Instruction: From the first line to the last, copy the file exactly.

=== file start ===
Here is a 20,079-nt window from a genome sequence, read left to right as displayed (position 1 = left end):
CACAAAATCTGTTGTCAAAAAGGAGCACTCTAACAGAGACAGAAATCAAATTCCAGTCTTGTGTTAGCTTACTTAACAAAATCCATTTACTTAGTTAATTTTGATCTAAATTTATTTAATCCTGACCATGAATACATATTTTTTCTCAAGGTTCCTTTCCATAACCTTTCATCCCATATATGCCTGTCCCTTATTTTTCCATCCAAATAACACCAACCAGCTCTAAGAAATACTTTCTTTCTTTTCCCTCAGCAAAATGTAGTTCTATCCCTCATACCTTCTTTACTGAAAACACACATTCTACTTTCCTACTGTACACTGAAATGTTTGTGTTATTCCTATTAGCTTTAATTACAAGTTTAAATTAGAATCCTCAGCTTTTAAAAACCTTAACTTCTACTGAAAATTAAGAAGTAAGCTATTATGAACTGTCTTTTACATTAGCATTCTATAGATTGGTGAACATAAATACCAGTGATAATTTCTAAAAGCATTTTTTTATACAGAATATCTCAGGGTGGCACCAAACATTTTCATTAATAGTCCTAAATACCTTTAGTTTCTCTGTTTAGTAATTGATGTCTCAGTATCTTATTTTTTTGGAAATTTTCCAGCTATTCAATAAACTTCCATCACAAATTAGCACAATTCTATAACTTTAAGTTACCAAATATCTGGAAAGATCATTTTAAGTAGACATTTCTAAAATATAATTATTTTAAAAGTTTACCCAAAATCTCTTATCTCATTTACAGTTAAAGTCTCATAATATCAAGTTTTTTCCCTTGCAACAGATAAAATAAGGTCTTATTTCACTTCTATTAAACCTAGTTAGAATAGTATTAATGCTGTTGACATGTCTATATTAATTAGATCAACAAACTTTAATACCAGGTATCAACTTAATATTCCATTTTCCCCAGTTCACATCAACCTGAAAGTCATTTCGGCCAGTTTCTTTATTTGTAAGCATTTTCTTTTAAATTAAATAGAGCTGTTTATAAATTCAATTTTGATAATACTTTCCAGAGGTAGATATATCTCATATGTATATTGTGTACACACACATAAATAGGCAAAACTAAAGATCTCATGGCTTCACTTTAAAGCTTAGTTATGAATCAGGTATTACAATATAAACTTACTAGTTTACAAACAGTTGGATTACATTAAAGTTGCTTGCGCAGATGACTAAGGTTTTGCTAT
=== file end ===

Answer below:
Here is a 20,079-nt window from a genome sequence, read left to right as displayed (position 1 = left end):
CACAAAATCTGTTGTCAAAAAGGAGCACTCTAACAGAGACAGAAATCAAATTCCAGTCTTGTGTTAGCTTACTTAACAAAATCCATTTACTTAGTTAATTTTGATCTAAATTTATTTAATCCTGACCATGAATACATATTTTTTCTCAAGGTTCCTTTCCATAACCTTTCATCCCATATATGCCTGTCCCTTATTTTTCCATCCAAATAACACCAACCAGCTCTAAGAAATACTTTCTTTCTTTTCCCTCAGCAAAATGTAGTTCTATCCCTCATACCTTCTTTACTGAAAACACACATTCTACTTTCCTACTGTACACTGAAATGTTTGTGTTATTCCTATTAGCTTTAATTACAAGTTTAAATTAGAATCCTCAGCTTTTAAAAACCTTAACTTCTACTGAAAATTAAGAAGTAAGCTATTATGAACTGTCTTTTACATTAGCATTCTATAGATTGGTGAACATAAATACCAGTGATAATTTCTAAAAGCATTTTTTTATACAGAATATCTCAGGGTGGCACCAAACATTTTCATTAATAGTCCTAAATACCTTTAGTTTCTCTGTTTAGTAATTGATGTCTCAGTATCTTATTTTTTTGGAAATTTTCCAGCTATTCAATAAACTTCCATCACAAATTAGCACAATTCTATAACTTTAAGTTACCAAATATCTGGAAAGATCATTTTAAGTAGACATTTCTAAAATATAATTATTTTAAAAGTTTACCCAAAATCTCTTATCTCATTTACAGTTAAAGTCTCATAATATCAAGTTTTTTCCCTTGCAACAGATAAAATAAGGTCTTATTTCACTTCTATTAAACCTAGTTAGAATAGTATTAATGCTGTTGACATGTCTATATTAATTAGATCAACAAACTTTAATACCAGGTATCAACTTAATATTCCATTTTCCCCAGTTCACATCAACCTGAAAGTCATTTCGGCCAGTTTCTTTATTTGTAAGCATTTTCTTTTAAATTAAATAGAGCTGTTTATAAATTCAATTTTGATAATACTTTCCAGAGGTAGATATATCTCATATGTATATTGTGTACACACACATAAATAGGCAAAACTAAAGATCTCATGGCTTCACTTTAAAGCTTAGTTATGAATCAGGTATTACAATATAAACTTACTAGTTTACAAACAGTTGGATTACATTAAAGTTGCTTGCGCAGATGACTAAGGTTTTGCTAT